Gonorrhea sometimes has no symptoms. Stigma and lack of access to medication are all reasons why you might not go for medication. Untreated this disease creates serious health problems. In women, it can cause pelvic inflammatory disease (PID) which can result in permanent damage to your reproductive system, ectopic pregnancy, premature births or infertility.

Being infected with

Engaging with several sex partners will make you exposed to infected partners. Having sex without using protection is a way that exposes you to Gonorrhea. You should use condoms when having sex as that protects you from STIs and also HIV/AIDS. Youths below 24 years are also highly exposed to gonorrhea as they have a tendency of having unprotected more times compared to other age groups. This group of individuals are also less likely to go for testing. The way you are likely to get gonorrhea is if you have a previous diagnosis of a STI as this increases the susceptibility of your body to contracting another STI and HIV/AIDS.

Engaging with several sex partners will make you exposed to infected partners. Having sex without using protection is a way that exposes you to Gonorrhea. You should use condoms when having sex as that protects you from STIs and also HIV/AIDS. Youths below 24 years are also highly exposed to gonorrhea as they have a tendency of having unprotected more times compared to other age groups. This group of individuals are also less likely to go for testing. The way you are likely to get this disease is if you have a previous diagnosis of a STI as this increases the susceptibility of your body to contracting another STI and HIV/AIDS.

What complications am I likely to have if I don’t get treated?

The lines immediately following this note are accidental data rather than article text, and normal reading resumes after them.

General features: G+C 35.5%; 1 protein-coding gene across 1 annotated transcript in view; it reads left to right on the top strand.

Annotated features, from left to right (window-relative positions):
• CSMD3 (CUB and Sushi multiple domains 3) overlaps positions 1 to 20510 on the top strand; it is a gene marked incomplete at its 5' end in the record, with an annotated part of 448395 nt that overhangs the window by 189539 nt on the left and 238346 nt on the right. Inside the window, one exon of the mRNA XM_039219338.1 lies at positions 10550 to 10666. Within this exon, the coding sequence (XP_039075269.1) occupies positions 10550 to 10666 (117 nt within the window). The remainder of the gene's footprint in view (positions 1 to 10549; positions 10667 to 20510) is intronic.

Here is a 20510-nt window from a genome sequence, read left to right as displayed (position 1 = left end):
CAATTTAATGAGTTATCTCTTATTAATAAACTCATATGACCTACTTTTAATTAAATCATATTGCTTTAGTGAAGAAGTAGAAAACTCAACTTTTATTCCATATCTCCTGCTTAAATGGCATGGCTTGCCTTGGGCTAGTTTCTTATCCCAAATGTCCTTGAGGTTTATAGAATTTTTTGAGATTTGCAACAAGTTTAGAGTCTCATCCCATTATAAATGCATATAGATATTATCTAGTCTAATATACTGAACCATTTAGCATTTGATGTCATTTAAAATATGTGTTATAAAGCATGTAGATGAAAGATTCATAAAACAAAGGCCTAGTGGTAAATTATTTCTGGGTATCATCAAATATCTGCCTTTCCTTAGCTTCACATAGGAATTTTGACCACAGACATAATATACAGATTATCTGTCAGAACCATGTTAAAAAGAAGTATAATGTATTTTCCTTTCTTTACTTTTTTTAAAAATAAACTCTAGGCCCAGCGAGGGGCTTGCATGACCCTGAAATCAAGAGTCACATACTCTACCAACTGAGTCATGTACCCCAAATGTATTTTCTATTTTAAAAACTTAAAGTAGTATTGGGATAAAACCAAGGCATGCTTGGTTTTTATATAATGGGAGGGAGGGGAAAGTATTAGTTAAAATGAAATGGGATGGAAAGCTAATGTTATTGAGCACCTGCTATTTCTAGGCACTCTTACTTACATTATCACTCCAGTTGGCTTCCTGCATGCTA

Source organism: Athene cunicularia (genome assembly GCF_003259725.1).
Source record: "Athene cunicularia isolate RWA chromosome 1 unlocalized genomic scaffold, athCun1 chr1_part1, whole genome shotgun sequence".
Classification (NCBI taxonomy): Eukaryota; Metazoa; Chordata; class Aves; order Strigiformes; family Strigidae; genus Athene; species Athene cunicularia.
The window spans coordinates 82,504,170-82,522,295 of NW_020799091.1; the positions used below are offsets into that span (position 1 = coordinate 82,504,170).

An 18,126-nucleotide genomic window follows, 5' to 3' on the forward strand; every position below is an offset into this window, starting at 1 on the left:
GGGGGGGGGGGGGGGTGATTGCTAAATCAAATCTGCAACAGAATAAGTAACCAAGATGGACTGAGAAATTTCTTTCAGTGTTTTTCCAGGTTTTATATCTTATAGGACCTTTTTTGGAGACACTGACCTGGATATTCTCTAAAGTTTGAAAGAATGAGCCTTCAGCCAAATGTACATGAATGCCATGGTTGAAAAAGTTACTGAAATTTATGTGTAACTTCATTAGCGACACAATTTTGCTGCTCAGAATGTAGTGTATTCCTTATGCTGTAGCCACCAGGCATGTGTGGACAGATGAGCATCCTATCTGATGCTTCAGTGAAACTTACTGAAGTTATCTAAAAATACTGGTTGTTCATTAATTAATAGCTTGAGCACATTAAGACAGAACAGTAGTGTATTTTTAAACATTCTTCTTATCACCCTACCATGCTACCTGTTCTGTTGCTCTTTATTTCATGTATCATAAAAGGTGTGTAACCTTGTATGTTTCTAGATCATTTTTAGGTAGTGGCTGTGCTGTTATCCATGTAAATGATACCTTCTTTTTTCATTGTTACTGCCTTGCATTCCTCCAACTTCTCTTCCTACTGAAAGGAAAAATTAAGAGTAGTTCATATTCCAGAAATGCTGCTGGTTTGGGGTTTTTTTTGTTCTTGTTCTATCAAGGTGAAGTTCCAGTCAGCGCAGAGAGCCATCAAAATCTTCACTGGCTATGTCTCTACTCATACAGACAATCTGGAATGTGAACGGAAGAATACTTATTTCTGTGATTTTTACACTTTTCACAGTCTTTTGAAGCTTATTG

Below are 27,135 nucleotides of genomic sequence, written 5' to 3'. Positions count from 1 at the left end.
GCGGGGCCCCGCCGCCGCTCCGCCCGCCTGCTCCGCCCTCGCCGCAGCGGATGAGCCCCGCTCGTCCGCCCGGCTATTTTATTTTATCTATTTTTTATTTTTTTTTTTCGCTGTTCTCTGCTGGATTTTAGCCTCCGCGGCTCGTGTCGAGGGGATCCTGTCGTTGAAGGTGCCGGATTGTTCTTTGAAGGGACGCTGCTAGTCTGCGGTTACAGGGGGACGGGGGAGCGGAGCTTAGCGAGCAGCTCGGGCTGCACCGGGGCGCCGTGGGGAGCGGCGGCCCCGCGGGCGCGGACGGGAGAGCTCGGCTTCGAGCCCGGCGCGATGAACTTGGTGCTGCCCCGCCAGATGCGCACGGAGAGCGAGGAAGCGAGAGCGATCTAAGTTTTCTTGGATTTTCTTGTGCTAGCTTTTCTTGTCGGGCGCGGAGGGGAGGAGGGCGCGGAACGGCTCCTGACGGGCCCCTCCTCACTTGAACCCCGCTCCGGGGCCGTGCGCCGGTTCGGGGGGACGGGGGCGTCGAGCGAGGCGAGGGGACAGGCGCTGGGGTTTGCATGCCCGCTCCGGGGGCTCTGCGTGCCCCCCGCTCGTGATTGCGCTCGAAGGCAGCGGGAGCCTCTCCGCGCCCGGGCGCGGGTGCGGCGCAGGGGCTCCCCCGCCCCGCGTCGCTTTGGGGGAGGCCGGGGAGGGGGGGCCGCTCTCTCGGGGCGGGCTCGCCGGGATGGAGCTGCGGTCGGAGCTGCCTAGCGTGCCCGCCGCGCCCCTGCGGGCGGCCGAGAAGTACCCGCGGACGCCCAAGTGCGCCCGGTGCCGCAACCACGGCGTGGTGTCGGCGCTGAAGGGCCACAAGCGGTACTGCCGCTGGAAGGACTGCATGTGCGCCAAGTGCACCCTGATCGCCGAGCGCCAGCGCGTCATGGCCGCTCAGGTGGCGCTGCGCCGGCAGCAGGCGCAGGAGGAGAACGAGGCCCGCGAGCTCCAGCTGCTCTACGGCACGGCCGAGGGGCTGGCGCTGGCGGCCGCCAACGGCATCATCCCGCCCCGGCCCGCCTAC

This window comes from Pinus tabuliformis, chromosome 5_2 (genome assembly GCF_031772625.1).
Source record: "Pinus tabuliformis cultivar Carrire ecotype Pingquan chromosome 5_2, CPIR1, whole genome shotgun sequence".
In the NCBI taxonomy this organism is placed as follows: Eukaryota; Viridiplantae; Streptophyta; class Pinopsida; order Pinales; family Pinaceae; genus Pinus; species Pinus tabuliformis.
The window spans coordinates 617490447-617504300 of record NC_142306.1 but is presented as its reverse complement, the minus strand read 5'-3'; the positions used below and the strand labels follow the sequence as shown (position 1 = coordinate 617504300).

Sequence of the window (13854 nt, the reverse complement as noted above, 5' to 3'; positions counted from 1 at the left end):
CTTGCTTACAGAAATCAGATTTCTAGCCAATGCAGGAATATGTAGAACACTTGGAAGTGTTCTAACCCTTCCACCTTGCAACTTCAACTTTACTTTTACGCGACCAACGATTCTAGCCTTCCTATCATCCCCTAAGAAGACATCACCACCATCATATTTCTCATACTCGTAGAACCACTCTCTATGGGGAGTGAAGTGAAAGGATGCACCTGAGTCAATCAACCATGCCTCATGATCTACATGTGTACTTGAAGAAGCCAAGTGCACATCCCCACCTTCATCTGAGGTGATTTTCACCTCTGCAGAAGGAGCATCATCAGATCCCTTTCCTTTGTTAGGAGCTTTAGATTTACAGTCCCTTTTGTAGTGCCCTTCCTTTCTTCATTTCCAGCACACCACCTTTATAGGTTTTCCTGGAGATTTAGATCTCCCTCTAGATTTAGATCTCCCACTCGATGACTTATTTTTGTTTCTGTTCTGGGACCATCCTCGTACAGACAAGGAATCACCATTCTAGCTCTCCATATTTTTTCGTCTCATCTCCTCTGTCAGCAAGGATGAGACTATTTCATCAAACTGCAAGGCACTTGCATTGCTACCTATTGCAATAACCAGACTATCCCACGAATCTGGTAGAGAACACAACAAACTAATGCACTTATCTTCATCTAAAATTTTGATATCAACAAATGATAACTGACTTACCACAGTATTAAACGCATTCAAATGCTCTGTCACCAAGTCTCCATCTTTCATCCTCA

before does not make one safe even if it was treated as they can still contract the STI.

Why has gonorrhea become resistant to antibiotics

You should finish your prescription of antibiotics as failure to finish the dose allows the bacteria causing gonorrhea to mutate and be resistant to antibiotics. The rapid changing of the Neisseria gonorrheae has creates a worldwide public health issue. The WHO has thus come up with a program that surveys and informs on the treatment guidelines for antibiotic resistant gonorrhea .

Sexually transmitted disease without symptoms? Everything you need to know about it

Sexually transmitted disease without symptoms? Everything you need to know about it

It has no apparent signs until much later in its development

With no outward symptoms in the early stage, chlamydia remains one of the most common sexually transmitted STDs. This is because it is passed on to partners unknowingly through unprotected vaginal, anal or oral sex. This silent killer can lead to serious or permanent damage to a woman’s reproductive system.

If the infection remains untreated, it can spread to the uterus and fallopian tubes causing pelvic inflammatory disease (PID) which can cause permanent damage. This can lead to long-term pelvic paininfertility and ectopic pregnancy which is a life threatening condition.

FACTS ABOUT CHLAMYDIA:

  • SYMPTOMS:Chlamydia is caused by a bacterium called chlamydia trachomatis that is spread through incidental contact, sexually or orally.
  • Affecting both sexes, women can get chlamydia in the cervix, rectum or throat while men can get chlamydia in the urethra (inside the penis), rectum or throat as well.
  • Newborn babies can acquire chlamydia from an infected mother during childbirth and while it may not be common, one can get the infection in the eye through oral or genital contact with the eyes.
  • Those at the highest risk of infection are sexually active young adults especially women under the age of 25, women with multiple partners and gay men.
  • According to healthline.com, infection rates are highest among younger women partly because their immature cervical cells are more vulnerable to infection.
  • One of the most common myths about chlamydia is that it cannot be cured. Not so. Antibiotics can be used to rid the body of this infection.